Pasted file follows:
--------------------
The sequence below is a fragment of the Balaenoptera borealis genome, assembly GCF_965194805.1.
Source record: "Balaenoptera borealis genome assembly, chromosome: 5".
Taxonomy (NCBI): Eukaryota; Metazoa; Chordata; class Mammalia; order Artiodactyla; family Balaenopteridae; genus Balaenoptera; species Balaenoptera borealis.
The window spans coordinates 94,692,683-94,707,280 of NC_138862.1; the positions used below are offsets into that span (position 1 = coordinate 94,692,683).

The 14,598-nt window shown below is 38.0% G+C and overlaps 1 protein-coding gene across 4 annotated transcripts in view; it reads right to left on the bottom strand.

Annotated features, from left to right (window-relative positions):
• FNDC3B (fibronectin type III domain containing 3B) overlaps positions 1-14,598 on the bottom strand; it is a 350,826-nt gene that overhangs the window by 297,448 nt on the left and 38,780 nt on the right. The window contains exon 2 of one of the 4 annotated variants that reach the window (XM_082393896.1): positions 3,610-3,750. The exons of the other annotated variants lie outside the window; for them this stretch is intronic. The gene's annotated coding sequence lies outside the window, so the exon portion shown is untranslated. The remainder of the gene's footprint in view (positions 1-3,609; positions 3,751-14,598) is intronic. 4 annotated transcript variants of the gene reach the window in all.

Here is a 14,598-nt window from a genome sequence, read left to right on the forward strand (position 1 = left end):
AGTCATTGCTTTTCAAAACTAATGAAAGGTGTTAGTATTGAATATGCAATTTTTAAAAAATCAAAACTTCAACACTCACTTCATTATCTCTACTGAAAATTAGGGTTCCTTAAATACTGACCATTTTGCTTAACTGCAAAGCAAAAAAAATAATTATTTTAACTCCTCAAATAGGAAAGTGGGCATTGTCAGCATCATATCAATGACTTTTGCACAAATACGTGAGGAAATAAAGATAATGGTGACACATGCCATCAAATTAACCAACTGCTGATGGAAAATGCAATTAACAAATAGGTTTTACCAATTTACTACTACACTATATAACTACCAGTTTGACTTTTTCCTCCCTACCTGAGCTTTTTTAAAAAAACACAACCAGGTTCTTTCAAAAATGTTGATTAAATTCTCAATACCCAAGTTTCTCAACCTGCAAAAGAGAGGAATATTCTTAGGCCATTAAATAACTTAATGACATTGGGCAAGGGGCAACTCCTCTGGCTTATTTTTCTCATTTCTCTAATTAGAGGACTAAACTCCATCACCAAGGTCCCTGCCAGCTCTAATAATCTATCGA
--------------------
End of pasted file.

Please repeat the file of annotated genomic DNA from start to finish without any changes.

The sequence below is a fragment of the Balaenoptera borealis genome, assembly GCF_965194805.1.
Source record: "Balaenoptera borealis genome assembly, chromosome: 5".
Taxonomy (NCBI): Eukaryota; Metazoa; Chordata; class Mammalia; order Artiodactyla; family Balaenopteridae; genus Balaenoptera; species Balaenoptera borealis.
The window spans coordinates 94,692,683-94,707,280 of NC_138862.1; the positions used below are offsets into that span (position 1 = coordinate 94,692,683).

The 14,598-nt window shown below is 38.0% G+C and overlaps 1 protein-coding gene across 4 annotated transcripts in view; it reads right to left on the bottom strand.

Annotated features, from left to right (window-relative positions):
• FNDC3B (fibronectin type III domain containing 3B) overlaps positions 1-14,598 on the bottom strand; it is a 350,826-nt gene that overhangs the window by 297,448 nt on the left and 38,780 nt on the right. The window contains exon 2 of one of the 4 annotated variants that reach the window (XM_082393896.1): positions 3,610-3,750. The exons of the other annotated variants lie outside the window; for them this stretch is intronic. The gene's annotated coding sequence lies outside the window, so the exon portion shown is untranslated. The remainder of the gene's footprint in view (positions 1-3,609; positions 3,751-14,598) is intronic. 4 annotated transcript variants of the gene reach the window in all.

Here is a 14,598-nt window from a genome sequence, read left to right on the forward strand (position 1 = left end):
AGTCATTGCTTTTCAAAACTAATGAAAGGTGTTAGTATTGAATATGCAATTTTTAAAAAATCAAAACTTCAACACTCACTTCATTATCTCTACTGAAAATTAGGGTTCCTTAAATACTGACCATTTTGCTTAACTGCAAAGCAAAAAAAATAATTATTTTAACTCCTCAAATAGGAAAGTGGGCATTGTCAGCATCATATCAATGACTTTTGCACAAATACGTGAGGAAATAAAGATAATGGTGACACATGCCATCAAATTAACCAACTGCTGATGGAAAATGCAATTAACAAATAGGTTTTACCAATTTACTACTACACTATATAACTACCAGTTTGACTTTTTCCTCCCTACCTGAGCTTTTTTAAAAAAACACAACCAGGTTCTTTCAAAAATGTTGATTAAATTCTCAATACCCAAGTTTCTCAACCTGCAAAAGAGAGGAATATTCTTAGGCCATTAAATAACTTAATGACATTGGGCAAGGGGCAACTCCTCTGGCTTATTTTTCTCATTTCTCTAATTAGAGGACTAAACTCCATCACCAAGGTCCCTGCCAGCTCTAATAATCTATCGA